You’re not doing it right: shoveling tips from Genesis

QUAD CITIES- Just one day after the November blizzard, Genesis Medical Center tells WQAD they have dealt with; four people with chest pain from shoveling, at least one heart attack and several patients with broken bones and dislocations from falls on the ice.

Genesis West is also reporting several patients that fell. In Silvis, there was one chest pain patient, one hand injury patient related to snowmobile use and several more with injuries from falls.

So to prevent injury while clearing show, Dr. Dierks and Genesis Health suggest the following tips:

  1. Warm up first “Be sure your muscles are warm before you start shoveling. Warm up a little by walking, doing a few squats or walking stairs a few times. Cold, tight muscles are more likely to sprain or strain than warm, relaxed muscles.”
  2. Warmed up your muscles? Then stretch — “Once your muscles are warmed up, you’ll want to stretch your quadriceps, hamstrings and the muscles in your calves and lower back.” 
  3. Dress in layers and protect your extremities – “Wear clothing that will wick sweat away from you so you won’t get cold. Cotton tends to keep moisture trapped next to your skin, so it’s better worn as an outer layer that can be easily removed. Polypropylene and other synthetic fabrics designed to wick away moisture are good choices for inner layers. Wear a hat and gloves. Warm, waterproof boots with a thick tread will help you stay on your feet on ice and snow.”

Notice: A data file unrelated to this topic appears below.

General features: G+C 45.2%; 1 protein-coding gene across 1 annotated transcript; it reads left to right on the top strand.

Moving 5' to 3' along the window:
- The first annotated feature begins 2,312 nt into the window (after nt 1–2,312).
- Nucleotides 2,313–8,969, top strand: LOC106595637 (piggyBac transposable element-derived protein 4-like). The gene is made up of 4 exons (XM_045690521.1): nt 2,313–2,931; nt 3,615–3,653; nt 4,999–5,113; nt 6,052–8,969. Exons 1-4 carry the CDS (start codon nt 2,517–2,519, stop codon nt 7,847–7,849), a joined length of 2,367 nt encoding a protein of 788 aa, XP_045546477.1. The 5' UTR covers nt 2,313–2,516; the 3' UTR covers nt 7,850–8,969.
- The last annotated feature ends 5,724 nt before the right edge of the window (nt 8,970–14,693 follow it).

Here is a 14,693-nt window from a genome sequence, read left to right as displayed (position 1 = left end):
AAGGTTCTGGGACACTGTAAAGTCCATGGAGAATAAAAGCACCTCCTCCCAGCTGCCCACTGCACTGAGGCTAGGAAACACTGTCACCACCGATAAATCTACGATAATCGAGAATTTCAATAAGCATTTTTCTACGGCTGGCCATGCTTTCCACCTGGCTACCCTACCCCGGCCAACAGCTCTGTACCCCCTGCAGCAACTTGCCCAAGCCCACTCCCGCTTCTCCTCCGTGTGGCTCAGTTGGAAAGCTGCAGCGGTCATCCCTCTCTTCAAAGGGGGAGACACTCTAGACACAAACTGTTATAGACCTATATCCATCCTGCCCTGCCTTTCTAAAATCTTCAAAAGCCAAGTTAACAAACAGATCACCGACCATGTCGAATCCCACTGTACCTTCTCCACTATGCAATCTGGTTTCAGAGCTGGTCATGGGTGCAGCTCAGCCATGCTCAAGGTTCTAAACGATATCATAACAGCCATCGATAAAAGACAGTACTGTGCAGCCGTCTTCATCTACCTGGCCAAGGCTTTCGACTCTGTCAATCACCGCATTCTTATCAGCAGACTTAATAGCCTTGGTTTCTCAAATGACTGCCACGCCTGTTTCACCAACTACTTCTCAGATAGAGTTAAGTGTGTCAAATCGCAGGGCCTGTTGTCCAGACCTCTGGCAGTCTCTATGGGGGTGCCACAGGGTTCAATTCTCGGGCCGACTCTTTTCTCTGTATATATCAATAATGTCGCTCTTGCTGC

4. Lift safely — “It’s less tiring and safer to lift several lighter loads than it is to lift one heavy load. It’s also important to keep the load as close to your body as possible.”
  5. Communicate — “It’s a good idea to alert someone in your household before you go out to shovel snow in case you fall and need help. In extreme weather, carry a cell phone, whistle or car keys outside with you to use to signal if you need help.”
  6. Drink plenty of water “Drink at least one 8-ounce glass of water before and after snow shoveling and avoid beverages that can cause dehydration, such as those with alcohol and caffeine.”
  7. Listen to your body — “If you experience any warnings signs for heart attack, stop what you are doing immediately and call 9-1-1. If you’re overweight, have high blood pressure, smoke, or are out-of-shape, you’re at higher risk for a heart attack during exertion, and should get your doctor’s ‘OK’ before shoveling any snow.”
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